The Founder Of Bitcoin Is Indeed Satoshi Nakamoto And Here's One Of The First Pictures Of Him | Exploring Markets

The Founder Of Bitcoin Is Indeed Satoshi Nakamoto And Here's One Of The First Pictures Of Him

Update -- The Satoshi Nakamoto who is claimed to be the founder of Bitcoin according to Newsweek denies everything in this video:

Newsweek claims to have officially discovered the founder of Bitcoin. And his name really is Satoshi Nakamoto. Here is a picture of him:

Leah McGrath Goodman is a reporter at NewsWeek, and she is officially the first person to discover the identity of Bitcoin's founder. Goodman's piece, which is on the front cover of NewsWeek about the founder of Bitcoin, is remarkable. The search for Bitcoin's founder has become a relentless investigation over the last 5 years. Before Goodman's piece, the consensus opinion said Bitcoin's founder was completely anonymous and the name Satoshi Nakamoto was just a pseudonym. So it appears to be rather comical that the founder's name is indeed Satoshi Nakamoto:
Two police officers from the Temple City, Calif., sheriff's department flank him, looking puzzled. "So, what is it you want to ask this man about?" one of them asks me. "He thinks if he talks to you he's going to get into trouble."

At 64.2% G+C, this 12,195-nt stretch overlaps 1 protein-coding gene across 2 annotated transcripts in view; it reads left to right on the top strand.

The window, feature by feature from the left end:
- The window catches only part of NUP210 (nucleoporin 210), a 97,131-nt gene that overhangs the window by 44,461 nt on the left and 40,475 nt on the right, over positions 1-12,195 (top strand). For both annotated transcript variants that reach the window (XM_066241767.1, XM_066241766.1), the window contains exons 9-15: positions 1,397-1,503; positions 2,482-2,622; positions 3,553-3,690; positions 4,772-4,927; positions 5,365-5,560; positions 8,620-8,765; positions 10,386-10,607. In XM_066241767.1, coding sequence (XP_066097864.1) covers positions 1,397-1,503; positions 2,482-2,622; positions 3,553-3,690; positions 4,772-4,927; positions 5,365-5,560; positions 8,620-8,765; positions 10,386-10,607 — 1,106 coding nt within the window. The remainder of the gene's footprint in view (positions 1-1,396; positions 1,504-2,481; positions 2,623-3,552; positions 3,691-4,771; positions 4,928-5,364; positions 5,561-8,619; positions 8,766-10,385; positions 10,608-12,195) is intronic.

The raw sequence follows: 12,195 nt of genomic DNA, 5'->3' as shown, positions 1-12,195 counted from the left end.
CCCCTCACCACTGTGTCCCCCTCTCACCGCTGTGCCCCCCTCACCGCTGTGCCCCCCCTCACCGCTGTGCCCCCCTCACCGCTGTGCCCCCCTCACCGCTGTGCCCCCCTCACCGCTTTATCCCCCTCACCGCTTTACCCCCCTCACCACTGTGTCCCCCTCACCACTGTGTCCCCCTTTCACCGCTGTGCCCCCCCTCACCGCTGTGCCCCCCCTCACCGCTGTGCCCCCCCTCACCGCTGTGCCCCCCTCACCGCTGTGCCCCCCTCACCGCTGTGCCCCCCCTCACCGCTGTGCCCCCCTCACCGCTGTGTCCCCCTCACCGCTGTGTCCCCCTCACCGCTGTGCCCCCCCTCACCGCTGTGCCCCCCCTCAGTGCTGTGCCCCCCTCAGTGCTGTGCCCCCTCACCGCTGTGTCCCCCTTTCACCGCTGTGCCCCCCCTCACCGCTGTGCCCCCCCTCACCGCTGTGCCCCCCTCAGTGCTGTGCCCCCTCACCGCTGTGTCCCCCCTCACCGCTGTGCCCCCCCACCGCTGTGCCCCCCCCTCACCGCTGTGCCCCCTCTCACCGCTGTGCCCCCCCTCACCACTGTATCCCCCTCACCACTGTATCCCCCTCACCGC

"I don't think he's in any trouble," I say. "I would like to ask him about Bitcoin. This man is Satoshi Nakamoto." 
"What?" The police officer balks. "This is the guy who created Bitcoin? It looks like he's living a pretty humble life." 
I'd come here to try to find out more about Nakamoto and his humble life. It seemed ludicrous that the man credited with inventing Bitcoin - the world's most wildly successful digital currency, with transactions of nearly $500 million a day at its peak - would retreat to Los Angeles's San Bernardino foothills, hole up in the family home and leave his estimated $400 million of Bitcoin riches untouched. It seemed similarly implausible that Nakamoto's first response to my knocking at his door would be to call the cops. Now face to face, with two police officers as witnesses, Nakamoto's responses to my questions about Bitcoin were careful but revealing. 
Tacitly acknowledging his role in the Bitcoin project, he looks down, staring at the pavement and categorically refuses to answer questions. 
"I am no longer involved in that and I cannot discuss it," he says, dismissing all further queries with a swat of his left hand. "It's been turned over to other people. They are in charge of it now. I no longer have any connection." - Leah McGrath Goodman, Newsweek